In April 1928, Dr. Hermann Köhl (German pilot), Baron Günther von Hünefeld (German passenger) and Major James Fitzmaurice (Irish navigator) made the first east-west transatlantic flight, traveling from Ireland to Labrador in a monoplane named “Bremen.” The team, now dubbed the Bremen Flyers, was honored at the Chase Hotel in St. Louis where Lindbergh had been feted less than a year earlier. 

Charles Lindbergh promoted the development of commercial aviation long after his epic U.S. tour. This menu from an honoree luncheon in Havana in 1928 features California asparagus F.D., meaning fast delivery. 

The venues became decidedly less grand over time. When aviators Roger Q. Williams and Lewis Yancey returned from making the seventh crossing in 1929, they were welcomed home at the Richmond Hill Masonic Temple in their native Queens. 

In May 1932, five years to the day after Lindbergh’s historic flight, Amelia Earhart became the first female pilot to fly solo across the Atlantic. (She had already achieved the distinction of being the first woman to fly across the Atlantic, participating as a member of a three-person crew in 1928.) Not surprisingly, Milwaukee’s Club of Business and Professional Women refer to her as “America’s Aviatrix” on their menu, rather than using the derivative nickname “Lady Lindy” coined by the press. Earhart was an inspiration to women everywhere, as indicated by the list of sponsors shown on the back.

As previously posted, aircraft mechanic Douglass Corrigan took off in a jerry-built plane from Brooklyn's Floyd Bennett Field in 1938 supposedly headed for California. Disappearing into the haze, he landed in Dublin the next day, claiming he had inadvertently flown the wrong direction. Hailed in the press as “Wrong Way” Corrigan, he became a national celebrity overnight. His ticker tape parade in New York attracted more than a million people, exceeding the number who cheered Lindbergh eleven years earlier. When Corrigan was honored at the Cocoanut Grove in Los Angeles, the bill of fare was printed upside down and backwards, mimicking the newspaper headlines that first reported his seeming blunder.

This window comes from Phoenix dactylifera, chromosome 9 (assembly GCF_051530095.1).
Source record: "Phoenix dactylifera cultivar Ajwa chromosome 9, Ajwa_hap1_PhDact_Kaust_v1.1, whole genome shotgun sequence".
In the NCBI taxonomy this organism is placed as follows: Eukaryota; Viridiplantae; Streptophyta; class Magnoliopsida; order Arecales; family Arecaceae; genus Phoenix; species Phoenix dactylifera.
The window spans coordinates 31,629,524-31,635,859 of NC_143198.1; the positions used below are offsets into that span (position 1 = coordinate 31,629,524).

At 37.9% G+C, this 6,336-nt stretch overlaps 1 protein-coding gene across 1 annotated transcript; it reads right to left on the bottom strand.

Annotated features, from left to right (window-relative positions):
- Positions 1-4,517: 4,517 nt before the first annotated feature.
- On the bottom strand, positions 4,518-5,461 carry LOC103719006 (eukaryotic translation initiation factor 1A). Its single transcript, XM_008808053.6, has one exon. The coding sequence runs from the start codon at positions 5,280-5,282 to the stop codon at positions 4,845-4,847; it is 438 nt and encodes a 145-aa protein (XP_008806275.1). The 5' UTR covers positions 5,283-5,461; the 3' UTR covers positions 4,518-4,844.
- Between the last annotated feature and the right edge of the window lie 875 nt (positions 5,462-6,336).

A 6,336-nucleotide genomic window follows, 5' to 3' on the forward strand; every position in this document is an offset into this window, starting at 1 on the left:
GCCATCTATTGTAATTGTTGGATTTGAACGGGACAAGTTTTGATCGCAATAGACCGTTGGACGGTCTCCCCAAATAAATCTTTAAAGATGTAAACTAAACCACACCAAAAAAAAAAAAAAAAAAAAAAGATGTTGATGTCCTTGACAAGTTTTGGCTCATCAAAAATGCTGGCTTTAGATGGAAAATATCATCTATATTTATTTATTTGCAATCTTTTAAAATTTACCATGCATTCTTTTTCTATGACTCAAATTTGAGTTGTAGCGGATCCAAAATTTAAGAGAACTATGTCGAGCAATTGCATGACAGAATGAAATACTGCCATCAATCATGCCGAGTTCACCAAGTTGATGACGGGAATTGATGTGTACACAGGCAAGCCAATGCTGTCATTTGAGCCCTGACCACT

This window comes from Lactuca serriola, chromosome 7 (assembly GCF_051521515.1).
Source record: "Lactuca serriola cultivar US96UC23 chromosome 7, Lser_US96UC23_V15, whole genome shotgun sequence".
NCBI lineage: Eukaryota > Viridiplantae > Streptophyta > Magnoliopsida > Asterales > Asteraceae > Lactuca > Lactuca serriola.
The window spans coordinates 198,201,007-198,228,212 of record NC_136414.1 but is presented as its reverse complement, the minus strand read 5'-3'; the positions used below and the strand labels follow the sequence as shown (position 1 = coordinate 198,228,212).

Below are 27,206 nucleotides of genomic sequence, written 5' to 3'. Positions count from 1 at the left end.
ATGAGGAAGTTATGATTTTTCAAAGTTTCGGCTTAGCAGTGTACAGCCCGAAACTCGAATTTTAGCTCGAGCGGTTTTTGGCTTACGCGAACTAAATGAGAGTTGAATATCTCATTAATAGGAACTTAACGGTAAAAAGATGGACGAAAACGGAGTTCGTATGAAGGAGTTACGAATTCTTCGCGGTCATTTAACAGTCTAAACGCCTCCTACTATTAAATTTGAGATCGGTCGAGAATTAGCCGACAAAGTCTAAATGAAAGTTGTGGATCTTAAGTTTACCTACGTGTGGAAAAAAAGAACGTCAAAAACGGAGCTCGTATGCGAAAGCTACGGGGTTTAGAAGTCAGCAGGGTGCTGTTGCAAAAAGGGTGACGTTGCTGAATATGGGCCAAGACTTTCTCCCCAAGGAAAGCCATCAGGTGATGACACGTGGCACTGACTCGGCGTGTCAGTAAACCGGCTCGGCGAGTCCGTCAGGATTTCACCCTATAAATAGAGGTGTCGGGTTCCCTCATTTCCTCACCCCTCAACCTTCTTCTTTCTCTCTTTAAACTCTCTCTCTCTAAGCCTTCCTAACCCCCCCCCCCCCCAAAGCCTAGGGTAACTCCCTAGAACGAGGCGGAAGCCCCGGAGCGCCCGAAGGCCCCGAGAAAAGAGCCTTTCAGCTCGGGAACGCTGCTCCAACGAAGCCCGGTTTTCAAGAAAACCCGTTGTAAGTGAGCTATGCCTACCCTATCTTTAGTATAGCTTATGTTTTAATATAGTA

Making the most out of the running joke, the likeable Texan stuck to his story, maintaining that he had simply done a poor job of navigation. Ironically, his comic stunt marked the end of aviation’s heroic era. 

1. One of the toasts at this banquet was given by Husband E. Kimmel, commander of the destroyers that were assisting the mission. When the Japanese raided Pearl Harbor in December 1941, Kimmel was a four-star admiral and the commander-in-chief of the U.S. Pacific Fleet. After the attack, he was removed from command and demoted. 
2. Firpo’s was established in Calcutta by Italian-born Angelo Firpo in about 1917. The popular restaurant featured music, a large dance floor, and a set five-course menu. Firpo’s also operated a catering service that was used by Lord Irwin, the Viceroy and Governor of India, several maharajas, and other members of the ruling class. 
3. The Apollo was originally named Gianduja. Built in 1908 after the earthquake and fire, the restaurant expanded with each change of ownership. It reopened as “The Apollo” about a week before this banquet. 
4. Umberto Nobile (1885-1978) designed and piloted the semi-rigid airship “Norge,” which may have been the first aircraft to reach the North Pole, and indisputably the first to fly across the polar ice cap from Europe to America.

1 comment:

Jan Whitaker said...

"F. D." is an interesting detail. I wouldn't have guessed it meant fast delivery.